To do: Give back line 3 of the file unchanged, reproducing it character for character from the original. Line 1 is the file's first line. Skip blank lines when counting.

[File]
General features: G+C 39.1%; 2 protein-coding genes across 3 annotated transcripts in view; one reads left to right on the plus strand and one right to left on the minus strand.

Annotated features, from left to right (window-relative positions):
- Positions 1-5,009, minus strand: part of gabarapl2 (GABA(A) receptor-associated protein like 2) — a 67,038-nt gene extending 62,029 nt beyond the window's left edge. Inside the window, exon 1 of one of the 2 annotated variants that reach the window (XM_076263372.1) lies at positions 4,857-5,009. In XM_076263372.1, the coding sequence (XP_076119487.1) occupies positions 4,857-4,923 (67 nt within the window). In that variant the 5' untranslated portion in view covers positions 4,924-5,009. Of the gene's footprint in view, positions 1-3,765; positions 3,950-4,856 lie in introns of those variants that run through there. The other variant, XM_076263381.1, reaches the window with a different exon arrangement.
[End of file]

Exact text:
- Positions 1-5,009, minus strand: part of gabarapl2 (GABA(A) receptor-associated protein like 2) — a 67,038-nt gene extending 62,029 nt beyond the window's left edge. Inside the window, exon 1 of one of the 2 annotated variants that reach the window (XM_076263372.1) lies at positions 4,857-5,009. In XM_076263372.1, the coding sequence (XP_076119487.1) occupies positions 4,857-4,923 (67 nt within the window). In that variant the 5' untranslated portion in view covers positions 4,924-5,009. Of the gene's footprint in view, positions 1-3,765; positions 3,950-4,856 lie in introns of those variants that run through there. The other variant, XM_076263381.1, reaches the window with a different exon arrangement.